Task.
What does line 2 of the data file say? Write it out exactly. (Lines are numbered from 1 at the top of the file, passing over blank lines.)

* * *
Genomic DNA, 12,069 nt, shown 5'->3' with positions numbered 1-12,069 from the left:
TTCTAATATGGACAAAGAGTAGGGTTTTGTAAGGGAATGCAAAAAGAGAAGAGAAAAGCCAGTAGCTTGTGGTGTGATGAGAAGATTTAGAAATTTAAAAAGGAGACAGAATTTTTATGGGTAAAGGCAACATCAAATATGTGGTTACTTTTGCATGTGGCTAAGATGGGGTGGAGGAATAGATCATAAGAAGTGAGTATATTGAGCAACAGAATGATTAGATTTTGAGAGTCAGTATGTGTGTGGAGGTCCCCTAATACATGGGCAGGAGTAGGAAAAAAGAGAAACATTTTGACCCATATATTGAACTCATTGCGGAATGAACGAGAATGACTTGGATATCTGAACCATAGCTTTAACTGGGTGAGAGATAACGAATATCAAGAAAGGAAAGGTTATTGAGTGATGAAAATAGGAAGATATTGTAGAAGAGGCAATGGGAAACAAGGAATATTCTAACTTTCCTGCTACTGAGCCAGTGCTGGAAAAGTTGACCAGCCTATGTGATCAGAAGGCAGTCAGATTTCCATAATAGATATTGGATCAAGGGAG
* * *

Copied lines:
TTCTAATATGGACAAAGAGTAGGGTTTTGTAAGGGAATGCAAAAAGAGAAGAGAAAAGCCAGTAGCTTGTGGTGTGATGAGAAGATTTAGAAATTTAAAAAGGAGACAGAATTTTTATGGGTAAAGGCAACATCAAATATGTGGTTACTTTTGCATGTGGCTAAGATGGGGTGGAGGAATAGATCATAAGAAGTGAGTATATTGAGCAACAGAATGATTAGATTTTGAGAGTCAGTATGTGTGTGGAGGTCCCCTAATACATGGGCAGGAGTAGGAAAAAAGAGAAACATTTTGACCCATATATTGAACTCATTGCGGAATGAACGAGAATGACTTGGATATCTGAACCATAGCTTTAACTGGGTGAGAGATAACGAATATCAAGAAAGGAAAGGTTATTGAGTGATGAAAATAGGAAGATATTGTAGAAGAGGCAATGGGAAACAAGGAATATTCTAACTTTCCTGCTACTGAGCCAGTGCTGGAAAAGTTGACCAGCCTATGTGATCAGAAGGCAGTCAGATTTCCATAATAGATATTGGATCAAGGGAG